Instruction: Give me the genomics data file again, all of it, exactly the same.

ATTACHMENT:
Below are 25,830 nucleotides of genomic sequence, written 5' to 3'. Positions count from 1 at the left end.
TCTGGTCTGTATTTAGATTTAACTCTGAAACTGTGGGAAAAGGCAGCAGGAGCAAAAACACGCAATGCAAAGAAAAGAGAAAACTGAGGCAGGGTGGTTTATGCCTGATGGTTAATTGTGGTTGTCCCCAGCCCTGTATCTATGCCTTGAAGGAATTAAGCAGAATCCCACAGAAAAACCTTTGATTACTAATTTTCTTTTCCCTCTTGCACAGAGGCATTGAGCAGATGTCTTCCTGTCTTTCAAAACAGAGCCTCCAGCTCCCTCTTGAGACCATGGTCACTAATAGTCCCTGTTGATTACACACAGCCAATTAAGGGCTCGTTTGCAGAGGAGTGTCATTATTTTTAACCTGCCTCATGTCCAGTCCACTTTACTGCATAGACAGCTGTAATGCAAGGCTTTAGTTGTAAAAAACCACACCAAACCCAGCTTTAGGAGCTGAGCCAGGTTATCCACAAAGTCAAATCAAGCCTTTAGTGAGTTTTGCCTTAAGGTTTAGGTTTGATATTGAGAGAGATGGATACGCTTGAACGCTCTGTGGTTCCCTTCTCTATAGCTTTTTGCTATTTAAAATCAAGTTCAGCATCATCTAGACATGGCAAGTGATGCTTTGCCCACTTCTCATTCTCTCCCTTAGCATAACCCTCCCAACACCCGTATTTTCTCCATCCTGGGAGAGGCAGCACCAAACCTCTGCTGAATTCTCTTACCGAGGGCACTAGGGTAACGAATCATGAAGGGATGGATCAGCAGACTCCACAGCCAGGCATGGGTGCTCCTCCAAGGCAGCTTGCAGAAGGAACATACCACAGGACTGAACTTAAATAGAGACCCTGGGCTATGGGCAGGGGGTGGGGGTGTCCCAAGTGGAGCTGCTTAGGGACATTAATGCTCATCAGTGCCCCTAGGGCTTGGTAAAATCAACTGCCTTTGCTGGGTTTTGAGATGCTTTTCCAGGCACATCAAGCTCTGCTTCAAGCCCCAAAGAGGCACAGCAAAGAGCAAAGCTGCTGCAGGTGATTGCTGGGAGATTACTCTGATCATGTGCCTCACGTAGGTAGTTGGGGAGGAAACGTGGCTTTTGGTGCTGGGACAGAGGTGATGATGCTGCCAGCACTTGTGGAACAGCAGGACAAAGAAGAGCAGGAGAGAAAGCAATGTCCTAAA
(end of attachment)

Below are 25,830 nucleotides of genomic sequence, written 5' to 3'. Positions count from 1 at the left end.
TCTGGTCTGTATTTAGATTTAACTCTGAAACTGTGGGAAAAGGCAGCAGGAGCAAAAACACGCAATGCAAAGAAAAGAGAAAACTGAGGCAGGGTGGTTTATGCCTGATGGTTAATTGTGGTTGTCCCCAGCCCTGTATCTATGCCTTGAAGGAATTAAGCAGAATCCCACAGAAAAACCTTTGATTACTAATTTTCTTTTCCCTCTTGCACAGAGGCATTGAGCAGATGTCTTCCTGTCTTTCAAAACAGAGCCTCCAGCTCCCTCTTGAGACCATGGTCACTAATAGTCCCTGTTGATTACACACAGCCAATTAAGGGCTCGTTTGCAGAGGAGTGTCATTATTTTTAACCTGCCTCATGTCCAGTCCACTTTACTGCATAGACAGCTGTAATGCAAGGCTTTAGTTGTAAAAAACCACACCAAACCCAGCTTTAGGAGCTGAGCCAGGTTATCCACAAAGTCAAATCAAGCCTTTAGTGAGTTTTGCCTTAAGGTTTAGGTTTGATATTGAGAGAGATGGATACGCTTGAACGCTCTGTGGTTCCCTTCTCTATAGCTTTTTGCTATTTAAAATCAAGTTCAGCATCATCTAGACATGGCAAGTGATGCTTTGCCCACTTCTCATTCTCTCCCTTAGCATAACCCTCCCAACACCCGTATTTTCTCCATCCTGGGAGAGGCAGCACCAAACCTCTGCTGAATTCTCTTACCGAGGGCACTAGGGTAACGAATCATGAAGGGATGGATCAGCAGACTCCACAGCCAGGCATGGGTGCTCCTCCAAGGCAGCTTGCAGAAGGAACATACCACAGGACTGAACTTAAATAGAGACCCTGGGCTATGGGCAGGGGGTGGGGGTGTCCCAAGTGGAGCTGCTTAGGGACATTAATGCTCATCAGTGCCCCTAGGGCTTGGTAAAATCAACTGCCTTTGCTGGGTTTTGAGATGCTTTTCCAGGCACATCAAGCTCTGCTTCAAGCCCCAAAGAGGCACAGCAAAGAGCAAAGCTGCTGCAGGTGATTGCTGGGAGATTACTCTGATCATGTGCCTCACGTAGGTAGTTGGGGAGGAAACGTGGCTTTTGGTGCTGGGACAGAGGTGATGATGCTGCCAGCACTTGTGGAACAGCAGGACAAAGAAGAGCAGGAGAGAAAGCAATGTCCTAAA